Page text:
Reply to Comment
          • Ben

            You’re right, Larry. It’s too strong a word. I did not mean to promote the likes of some commenters here from harassers to persecutors. They don’t deserve the promotion in my opinion. I really had in mind your treatment by the Post and as I understood it your general vilification. And my view of the editor of the Post back then was of a coward who could not stand up for freedom of speech against a journalistic lynch mob. My opinion of course. But persecution is a strong word. (No one, for example, invaded your house in the middle of the night in a sleeping village and terrorized your family and threw you on the floor of a jeep and took you in for indefinite detention without due process, as happens routinely in the OT to people who engage in even peaceful resistance. Or did to you what was perpetrated against Ze’ev Sternhell. Or did to you what would have happened to you in China, for example. Or several countries in the Middle East. Not even close.) So here’s the thing: You say that the Left has it so good and hasn’t suffered at all and lives in a gilded cage calculated to sustain the status quo. True. But although you live in the gilded cage too, in my opinion you have suffered, have paid the price, a bit more than most. And in my opinion you weathered that admirably, with courage and grace and without bitterness or meanness, and as a true patriot. And emerged on the other end as a positive example to others. That’s what I meant to say.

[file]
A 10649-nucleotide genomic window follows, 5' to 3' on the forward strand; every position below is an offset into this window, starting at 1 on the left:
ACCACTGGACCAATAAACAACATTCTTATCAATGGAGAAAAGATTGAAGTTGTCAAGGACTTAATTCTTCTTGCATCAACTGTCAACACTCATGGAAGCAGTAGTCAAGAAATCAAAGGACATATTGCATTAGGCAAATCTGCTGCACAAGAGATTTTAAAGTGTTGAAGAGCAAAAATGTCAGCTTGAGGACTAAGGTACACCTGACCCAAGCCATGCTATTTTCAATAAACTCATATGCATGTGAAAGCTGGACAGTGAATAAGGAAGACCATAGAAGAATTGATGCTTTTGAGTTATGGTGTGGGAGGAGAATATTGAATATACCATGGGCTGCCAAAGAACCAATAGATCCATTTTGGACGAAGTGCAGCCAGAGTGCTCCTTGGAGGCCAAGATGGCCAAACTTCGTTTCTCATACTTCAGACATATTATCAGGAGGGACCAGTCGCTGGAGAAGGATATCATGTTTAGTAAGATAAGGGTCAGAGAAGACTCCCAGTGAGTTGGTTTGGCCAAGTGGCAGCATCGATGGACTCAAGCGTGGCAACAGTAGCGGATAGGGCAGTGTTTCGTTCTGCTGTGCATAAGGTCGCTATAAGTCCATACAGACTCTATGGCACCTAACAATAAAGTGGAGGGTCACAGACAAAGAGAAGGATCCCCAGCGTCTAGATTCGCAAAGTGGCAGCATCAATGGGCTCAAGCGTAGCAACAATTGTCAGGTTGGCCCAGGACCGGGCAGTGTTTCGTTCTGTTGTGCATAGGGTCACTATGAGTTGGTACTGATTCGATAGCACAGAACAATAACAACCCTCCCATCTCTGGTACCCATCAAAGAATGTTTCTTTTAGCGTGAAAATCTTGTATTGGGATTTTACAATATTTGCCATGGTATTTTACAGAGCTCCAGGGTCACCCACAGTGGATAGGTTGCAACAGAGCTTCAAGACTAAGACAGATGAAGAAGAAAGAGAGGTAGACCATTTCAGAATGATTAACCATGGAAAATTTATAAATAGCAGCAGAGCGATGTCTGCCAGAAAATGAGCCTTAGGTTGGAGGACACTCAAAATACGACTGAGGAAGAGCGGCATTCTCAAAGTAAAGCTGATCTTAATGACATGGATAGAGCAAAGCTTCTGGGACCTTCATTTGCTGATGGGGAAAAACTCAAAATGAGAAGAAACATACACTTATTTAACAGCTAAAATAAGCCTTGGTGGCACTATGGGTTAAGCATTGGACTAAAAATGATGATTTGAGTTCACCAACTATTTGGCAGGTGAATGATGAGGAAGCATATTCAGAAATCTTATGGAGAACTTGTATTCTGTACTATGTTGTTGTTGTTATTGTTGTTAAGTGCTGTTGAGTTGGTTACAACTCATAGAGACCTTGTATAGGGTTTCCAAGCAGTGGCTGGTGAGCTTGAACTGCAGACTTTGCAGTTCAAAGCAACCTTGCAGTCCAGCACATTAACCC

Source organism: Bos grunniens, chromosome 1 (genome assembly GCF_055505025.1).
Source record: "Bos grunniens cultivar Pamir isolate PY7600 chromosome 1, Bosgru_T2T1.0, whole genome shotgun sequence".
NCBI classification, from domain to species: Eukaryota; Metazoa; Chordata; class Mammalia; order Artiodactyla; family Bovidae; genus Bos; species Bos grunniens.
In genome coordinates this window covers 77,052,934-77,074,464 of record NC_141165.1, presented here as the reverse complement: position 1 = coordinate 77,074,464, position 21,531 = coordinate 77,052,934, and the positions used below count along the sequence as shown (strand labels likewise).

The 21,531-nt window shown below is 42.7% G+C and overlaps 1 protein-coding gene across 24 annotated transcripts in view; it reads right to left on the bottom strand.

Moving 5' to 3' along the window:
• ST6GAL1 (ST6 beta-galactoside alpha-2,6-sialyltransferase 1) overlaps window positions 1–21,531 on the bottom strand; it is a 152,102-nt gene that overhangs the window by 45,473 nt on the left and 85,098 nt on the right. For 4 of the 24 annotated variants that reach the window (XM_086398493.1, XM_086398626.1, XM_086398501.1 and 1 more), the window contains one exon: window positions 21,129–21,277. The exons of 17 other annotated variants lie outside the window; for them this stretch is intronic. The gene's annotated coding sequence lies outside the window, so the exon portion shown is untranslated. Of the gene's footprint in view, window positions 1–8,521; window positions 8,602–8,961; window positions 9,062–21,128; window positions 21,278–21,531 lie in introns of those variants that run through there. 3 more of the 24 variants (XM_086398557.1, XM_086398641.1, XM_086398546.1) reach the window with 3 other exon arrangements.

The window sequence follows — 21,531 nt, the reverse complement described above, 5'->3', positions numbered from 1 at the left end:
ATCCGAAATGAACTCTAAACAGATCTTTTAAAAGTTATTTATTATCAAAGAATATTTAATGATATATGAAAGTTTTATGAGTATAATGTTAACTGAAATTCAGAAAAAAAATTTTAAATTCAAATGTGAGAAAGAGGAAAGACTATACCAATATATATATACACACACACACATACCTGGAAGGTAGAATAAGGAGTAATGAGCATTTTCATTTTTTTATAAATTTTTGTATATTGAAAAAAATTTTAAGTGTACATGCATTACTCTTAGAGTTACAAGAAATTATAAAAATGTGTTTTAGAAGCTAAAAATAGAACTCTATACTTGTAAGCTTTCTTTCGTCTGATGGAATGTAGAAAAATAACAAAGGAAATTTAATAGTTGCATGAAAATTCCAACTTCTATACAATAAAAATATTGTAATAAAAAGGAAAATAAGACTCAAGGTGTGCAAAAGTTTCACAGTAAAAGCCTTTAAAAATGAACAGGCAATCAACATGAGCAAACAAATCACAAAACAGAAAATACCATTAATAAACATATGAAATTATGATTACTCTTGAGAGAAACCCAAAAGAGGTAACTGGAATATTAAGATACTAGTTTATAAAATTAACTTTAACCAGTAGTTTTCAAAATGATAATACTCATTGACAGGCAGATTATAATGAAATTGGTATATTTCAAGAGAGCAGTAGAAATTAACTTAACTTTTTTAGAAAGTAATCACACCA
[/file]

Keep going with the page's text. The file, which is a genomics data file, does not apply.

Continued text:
Reply to Comment